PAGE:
Recognizing the widening gaps in the postsecondary attainment of American Indians and Alaska Natives (AI/AN) compared to majority students, the Western Interstate Commission for Higher Education (WICHE) has launched Reducing the Postsecondary Attainment Gap for American Indians and Alaska Natives: Linking Policy and Practice. With a three-year grant from Lumina Foundation, the project is a new collaboration of two-year and four-year institutions that have been designated as Native American Serving Non-Tribal Institutions by the U.S. Department of Education. The initiative will cultivate a network of institutions serving large numbers of American Indian/Alaska Native (AI/AN) students to define common goals, metrics, and strategies to improve the retention, graduation, and credential attainment of Native students. During the first year of program activities, Native-Serving Institutions have launched programs and set quantifiable goals to narrow attainment gaps, holding their institutions accountable while sharing evidence-based, high-impact practices leading to AI/AN student empowerment and success.
WICHE, with its 16 member states and the U.S. Pacific Territories and Freely Associated States, has promoted access, opportunity, and innovation in the Western region and nationally for more than 60 years. Because the Commission is comprised of leaders in higher education, policy makers appointed by state governors, and state higher education executive officers, WICHE maintains a strong voice in higher education policy in the West and nationally. As a retired senior administrator at a Native American Serving Non-Tribal Institution, my work at WICHE continues a career long commitment to providing educational opportunities for American Indians and Alaska Natives.
While the percentage of AI/AN achieving an associate’s degree or higher increased slightly from 23.4 percent in 2012 to 23.9 percent in 2015, the achievement gap between AI/AN and Whites has grown, with Whites increasing from 43.9 percent to 45.7 percent during the same time period. Likewise, six-year graduation rates of AI/AN students continue to lag far behind other groups, as reported in February 2017 by the National Center for Education Statistics (NCES), with an average six- year graduation rate of 33.5 percent for AI/AN in public four-year institutions compared to a six- year rate of 58.7 percent for Whites, 48.7 percent for Hispanic/Latinos, and 36.7 percent for Black/African Americans. Data from public two-year institutions is even more dismal, with only 17.7 percent of AI/AN students graduating within 150 percent of the normal time compared to 27.1 percent of Whites. This means that two out of three AI/AN students enrolled in baccalaureate programs are in serious danger of not completing their degree and only one in five enrolled in two- year institutions will complete their program.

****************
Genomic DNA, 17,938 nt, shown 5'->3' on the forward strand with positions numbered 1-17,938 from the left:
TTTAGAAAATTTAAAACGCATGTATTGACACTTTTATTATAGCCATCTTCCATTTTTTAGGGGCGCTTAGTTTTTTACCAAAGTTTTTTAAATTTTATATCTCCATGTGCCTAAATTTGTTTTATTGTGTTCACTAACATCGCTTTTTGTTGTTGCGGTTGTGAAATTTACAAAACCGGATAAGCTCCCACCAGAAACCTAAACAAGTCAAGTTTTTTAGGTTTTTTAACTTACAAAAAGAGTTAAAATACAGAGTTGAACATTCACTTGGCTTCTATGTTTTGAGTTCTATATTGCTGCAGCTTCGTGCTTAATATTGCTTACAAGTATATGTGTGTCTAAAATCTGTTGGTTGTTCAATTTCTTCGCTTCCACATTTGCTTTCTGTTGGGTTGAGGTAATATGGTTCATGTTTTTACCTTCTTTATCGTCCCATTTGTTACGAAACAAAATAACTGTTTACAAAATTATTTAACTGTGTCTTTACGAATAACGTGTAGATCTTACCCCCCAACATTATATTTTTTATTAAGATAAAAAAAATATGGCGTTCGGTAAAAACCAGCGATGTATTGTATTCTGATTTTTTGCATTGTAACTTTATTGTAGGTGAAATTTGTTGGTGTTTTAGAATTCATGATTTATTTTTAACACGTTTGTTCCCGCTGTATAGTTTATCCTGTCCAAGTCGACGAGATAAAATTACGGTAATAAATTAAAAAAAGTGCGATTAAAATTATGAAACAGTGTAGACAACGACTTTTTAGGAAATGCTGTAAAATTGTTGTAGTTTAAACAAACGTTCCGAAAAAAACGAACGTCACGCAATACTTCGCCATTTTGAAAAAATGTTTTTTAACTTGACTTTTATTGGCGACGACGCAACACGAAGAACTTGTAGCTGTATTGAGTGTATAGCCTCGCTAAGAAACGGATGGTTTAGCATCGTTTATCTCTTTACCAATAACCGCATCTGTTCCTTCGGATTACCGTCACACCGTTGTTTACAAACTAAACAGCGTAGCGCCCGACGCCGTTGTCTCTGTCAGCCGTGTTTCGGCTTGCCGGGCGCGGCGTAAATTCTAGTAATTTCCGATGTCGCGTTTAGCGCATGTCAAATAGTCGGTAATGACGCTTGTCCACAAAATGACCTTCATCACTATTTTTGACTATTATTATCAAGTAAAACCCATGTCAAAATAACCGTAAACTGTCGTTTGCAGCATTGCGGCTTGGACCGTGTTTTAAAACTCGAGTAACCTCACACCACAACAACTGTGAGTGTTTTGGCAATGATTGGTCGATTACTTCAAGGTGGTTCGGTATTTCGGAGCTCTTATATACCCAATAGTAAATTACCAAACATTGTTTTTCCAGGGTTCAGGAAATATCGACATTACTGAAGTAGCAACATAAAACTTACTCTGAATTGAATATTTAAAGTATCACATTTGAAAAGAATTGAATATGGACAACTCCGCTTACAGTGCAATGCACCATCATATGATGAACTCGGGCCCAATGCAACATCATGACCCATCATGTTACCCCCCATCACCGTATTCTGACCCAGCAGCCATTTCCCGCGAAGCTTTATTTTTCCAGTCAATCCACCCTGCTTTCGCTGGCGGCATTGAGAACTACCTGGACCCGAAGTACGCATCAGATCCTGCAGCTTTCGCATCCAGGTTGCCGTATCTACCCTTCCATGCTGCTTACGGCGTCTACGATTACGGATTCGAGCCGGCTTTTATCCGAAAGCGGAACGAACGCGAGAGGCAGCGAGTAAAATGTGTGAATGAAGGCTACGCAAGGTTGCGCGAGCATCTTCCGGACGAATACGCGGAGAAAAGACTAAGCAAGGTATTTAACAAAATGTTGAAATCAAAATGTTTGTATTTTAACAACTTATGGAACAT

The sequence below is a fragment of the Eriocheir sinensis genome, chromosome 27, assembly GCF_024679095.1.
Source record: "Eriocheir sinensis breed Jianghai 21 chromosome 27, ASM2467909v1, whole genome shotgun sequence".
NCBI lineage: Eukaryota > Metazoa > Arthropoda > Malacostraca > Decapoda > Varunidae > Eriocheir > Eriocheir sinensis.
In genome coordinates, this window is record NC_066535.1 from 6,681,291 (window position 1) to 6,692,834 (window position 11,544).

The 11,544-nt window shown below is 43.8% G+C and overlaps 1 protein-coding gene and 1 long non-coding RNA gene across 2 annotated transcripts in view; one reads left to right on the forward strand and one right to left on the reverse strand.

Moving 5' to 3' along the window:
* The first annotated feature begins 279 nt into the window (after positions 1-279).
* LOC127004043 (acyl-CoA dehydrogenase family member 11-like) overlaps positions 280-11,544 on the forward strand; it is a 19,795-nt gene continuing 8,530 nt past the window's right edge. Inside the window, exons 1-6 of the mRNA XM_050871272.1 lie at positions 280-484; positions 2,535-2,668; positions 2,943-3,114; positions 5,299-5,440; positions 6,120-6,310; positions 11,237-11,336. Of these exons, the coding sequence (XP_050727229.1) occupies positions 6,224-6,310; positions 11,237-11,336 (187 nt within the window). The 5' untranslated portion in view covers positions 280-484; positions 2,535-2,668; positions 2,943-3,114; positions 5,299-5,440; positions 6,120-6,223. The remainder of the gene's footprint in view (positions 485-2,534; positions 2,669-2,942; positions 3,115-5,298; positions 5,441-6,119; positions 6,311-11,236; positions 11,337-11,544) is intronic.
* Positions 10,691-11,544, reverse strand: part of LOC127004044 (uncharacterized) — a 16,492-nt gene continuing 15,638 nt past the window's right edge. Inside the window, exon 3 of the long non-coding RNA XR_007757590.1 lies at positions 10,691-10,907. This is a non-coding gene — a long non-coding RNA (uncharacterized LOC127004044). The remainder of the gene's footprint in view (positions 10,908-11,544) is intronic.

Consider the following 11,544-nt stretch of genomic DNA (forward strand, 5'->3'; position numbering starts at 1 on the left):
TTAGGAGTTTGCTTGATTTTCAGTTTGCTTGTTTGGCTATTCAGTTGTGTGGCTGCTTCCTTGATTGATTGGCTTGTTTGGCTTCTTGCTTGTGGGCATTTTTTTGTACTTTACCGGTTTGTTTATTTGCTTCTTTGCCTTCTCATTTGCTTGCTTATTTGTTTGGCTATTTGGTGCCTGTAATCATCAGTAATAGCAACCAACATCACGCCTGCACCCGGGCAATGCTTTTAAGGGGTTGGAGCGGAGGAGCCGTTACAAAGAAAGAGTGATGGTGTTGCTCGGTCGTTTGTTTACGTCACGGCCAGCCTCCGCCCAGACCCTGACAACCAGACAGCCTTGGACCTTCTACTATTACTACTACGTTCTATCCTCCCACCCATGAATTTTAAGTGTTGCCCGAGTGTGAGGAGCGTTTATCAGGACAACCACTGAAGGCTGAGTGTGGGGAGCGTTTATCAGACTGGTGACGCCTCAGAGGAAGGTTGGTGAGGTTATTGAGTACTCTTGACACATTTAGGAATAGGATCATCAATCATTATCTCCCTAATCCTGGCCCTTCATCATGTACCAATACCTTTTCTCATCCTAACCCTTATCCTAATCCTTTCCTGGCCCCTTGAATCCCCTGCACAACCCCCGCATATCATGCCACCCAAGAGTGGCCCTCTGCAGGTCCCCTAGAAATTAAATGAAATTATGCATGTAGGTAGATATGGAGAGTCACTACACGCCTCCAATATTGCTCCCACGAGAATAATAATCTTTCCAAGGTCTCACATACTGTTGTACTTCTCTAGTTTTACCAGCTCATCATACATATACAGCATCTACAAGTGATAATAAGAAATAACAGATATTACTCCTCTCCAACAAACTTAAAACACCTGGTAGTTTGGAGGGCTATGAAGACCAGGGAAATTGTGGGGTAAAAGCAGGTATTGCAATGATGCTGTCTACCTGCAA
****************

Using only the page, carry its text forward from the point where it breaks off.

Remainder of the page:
Colleges and universities participating in the program have woven Native culture into evidence-based strategies and practices that are linked to supportive higher education policies at the state and federal levels, and unique to Native-serving institutions, at the level of tribal governance. An inclusive curriculum and student support activities that reinforce pride in the cultural heritage of Native students and promote a sense of connection and belonging are important to academic success. The project shows promise to contribute to our understanding of effective practices for improving Native student attainment, and also represents a unique opportunity to invite Native Serving Institutions to become communities of common policy and practice, building networks of shared purpose, and the capacity for a collective impact on the problem of AI/AN college completion.
A member of the Blackfeet Tribe, Ken Pepion, Ph.D., is senior project director at the Western Interstate Commission for Higher Education in Boulder, CO. For more information on WICHE programs, visit https://www.wiche.edu/ or follow them on Twitter @wicheEDU.